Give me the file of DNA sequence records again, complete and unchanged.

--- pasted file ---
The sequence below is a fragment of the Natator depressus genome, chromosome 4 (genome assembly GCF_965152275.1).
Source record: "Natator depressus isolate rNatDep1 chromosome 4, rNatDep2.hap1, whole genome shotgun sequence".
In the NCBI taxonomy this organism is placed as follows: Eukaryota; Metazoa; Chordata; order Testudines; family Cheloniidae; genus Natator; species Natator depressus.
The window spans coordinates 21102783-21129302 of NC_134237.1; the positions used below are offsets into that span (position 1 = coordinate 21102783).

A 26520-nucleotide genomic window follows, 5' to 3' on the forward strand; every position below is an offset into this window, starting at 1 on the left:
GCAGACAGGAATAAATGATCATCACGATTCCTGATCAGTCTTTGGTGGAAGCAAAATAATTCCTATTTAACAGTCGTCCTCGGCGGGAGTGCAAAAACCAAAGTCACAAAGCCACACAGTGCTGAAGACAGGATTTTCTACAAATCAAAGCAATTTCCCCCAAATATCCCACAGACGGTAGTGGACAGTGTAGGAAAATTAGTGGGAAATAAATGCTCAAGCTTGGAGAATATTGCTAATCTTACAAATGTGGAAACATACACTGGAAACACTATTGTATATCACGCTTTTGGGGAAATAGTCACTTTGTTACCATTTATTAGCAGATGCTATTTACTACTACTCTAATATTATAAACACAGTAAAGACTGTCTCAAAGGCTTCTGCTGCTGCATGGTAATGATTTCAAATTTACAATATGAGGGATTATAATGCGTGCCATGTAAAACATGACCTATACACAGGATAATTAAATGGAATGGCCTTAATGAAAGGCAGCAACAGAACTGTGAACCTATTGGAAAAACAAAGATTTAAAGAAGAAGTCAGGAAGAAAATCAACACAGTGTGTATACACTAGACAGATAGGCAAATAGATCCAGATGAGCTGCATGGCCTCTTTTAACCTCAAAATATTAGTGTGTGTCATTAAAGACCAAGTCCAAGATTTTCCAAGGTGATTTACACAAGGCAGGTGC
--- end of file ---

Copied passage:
The sequence below is a fragment of the Natator depressus genome, chromosome 4 (genome assembly GCF_965152275.1).
Source record: "Natator depressus isolate rNatDep1 chromosome 4, rNatDep2.hap1, whole genome shotgun sequence".
In the NCBI taxonomy this organism is placed as follows: Eukaryota; Metazoa; Chordata; order Testudines; family Cheloniidae; genus Natator; species Natator depressus.
The window spans coordinates 21102783-21129302 of NC_134237.1; the positions used below are offsets into that span (position 1 = coordinate 21102783).

A 26520-nucleotide genomic window follows, 5' to 3' on the forward strand; every position below is an offset into this window, starting at 1 on the left:
GCAGACAGGAATAAATGATCATCACGATTCCTGATCAGTCTTTGGTGGAAGCAAAATAATTCCTATTTAACAGTCGTCCTCGGCGGGAGTGCAAAAACCAAAGTCACAAAGCCACACAGTGCTGAAGACAGGATTTTCTACAAATCAAAGCAATTTCCCCCAAATATCCCACAGACGGTAGTGGACAGTGTAGGAAAATTAGTGGGAAATAAATGCTCAAGCTTGGAGAATATTGCTAATCTTACAAATGTGGAAACATACACTGGAAACACTATTGTATATCACGCTTTTGGGGAAATAGTCACTTTGTTACCATTTATTAGCAGATGCTATTTACTACTACTCTAATATTATAAACACAGTAAAGACTGTCTCAAAGGCTTCTGCTGCTGCATGGTAATGATTTCAAATTTACAATATGAGGGATTATAATGCGTGCCATGTAAAACATGACCTATACACAGGATAATTAAATGGAATGGCCTTAATGAAAGGCAGCAACAGAACTGTGAACCTATTGGAAAAACAAAGATTTAAAGAAGAAGTCAGGAAGAAAATCAACACAGTGTGTATACACTAGACAGATAGGCAAATAGATCCAGATGAGCTGCATGGCCTCTTTTAACCTCAAAATATTAGTGTGTGTCATTAAAGACCAAGTCCAAGATTTTCCAAGGTGATTTACACAAGGCAGGTGC